mind you, that you don't yet know what size you need?
Why, you need a whole collection of gears, ranked by size,
then trial-fit them until you pick the right one!
And so that's exactly what we've done and now we're offering the benefits to
Here's our deal when you buy a gear from us...
- Try your original core and tell us the results of your attempted fit as
outlined below: if it rocks out when you turn it backwards, it's too tight,
and the closer it is to staying put, the closer it is to fitting. If it doesn't
rock out, is there any lash? Can you hear a click when you wiggle it in reversing
directions? Find complete directions below.
- Send us your core along with the results of your attempt to fit it.
- We'll send you a gear that's an estimate based on your results from following
the procedure outlined below.
- You then try the gear we've sent you - how well does it fit?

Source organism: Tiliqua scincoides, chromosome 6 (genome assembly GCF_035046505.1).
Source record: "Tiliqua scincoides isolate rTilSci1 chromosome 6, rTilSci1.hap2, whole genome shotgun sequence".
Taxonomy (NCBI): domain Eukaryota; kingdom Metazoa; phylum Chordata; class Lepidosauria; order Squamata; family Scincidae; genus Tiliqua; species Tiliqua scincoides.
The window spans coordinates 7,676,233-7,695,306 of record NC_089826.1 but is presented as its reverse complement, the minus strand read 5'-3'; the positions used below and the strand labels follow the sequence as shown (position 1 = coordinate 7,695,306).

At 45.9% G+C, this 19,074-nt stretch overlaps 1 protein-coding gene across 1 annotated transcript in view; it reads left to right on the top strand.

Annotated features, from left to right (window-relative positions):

- If the gear we send you doesn't fit to your satisfaction, return it us,
in the same condition as we sent it, along with your new results of trial-fitting,
and we will send you another one. All the shipping is on you, of course. If
our smallest gear is still too big, we'll cut one down for you. And, if our
biggest one is too big, you may have to wait a while for a big enough core
to come in, or we'll refund your money - but we highly doubt that will ever
happen! We will repeat this process until either you get one that fits to
your satisfaction or we run out of gears to try and refund your money.
Please note that there were many different manufacturers of these gears. Some
have bores for dowel pins and some don't. Some are magnesium and some aluminum.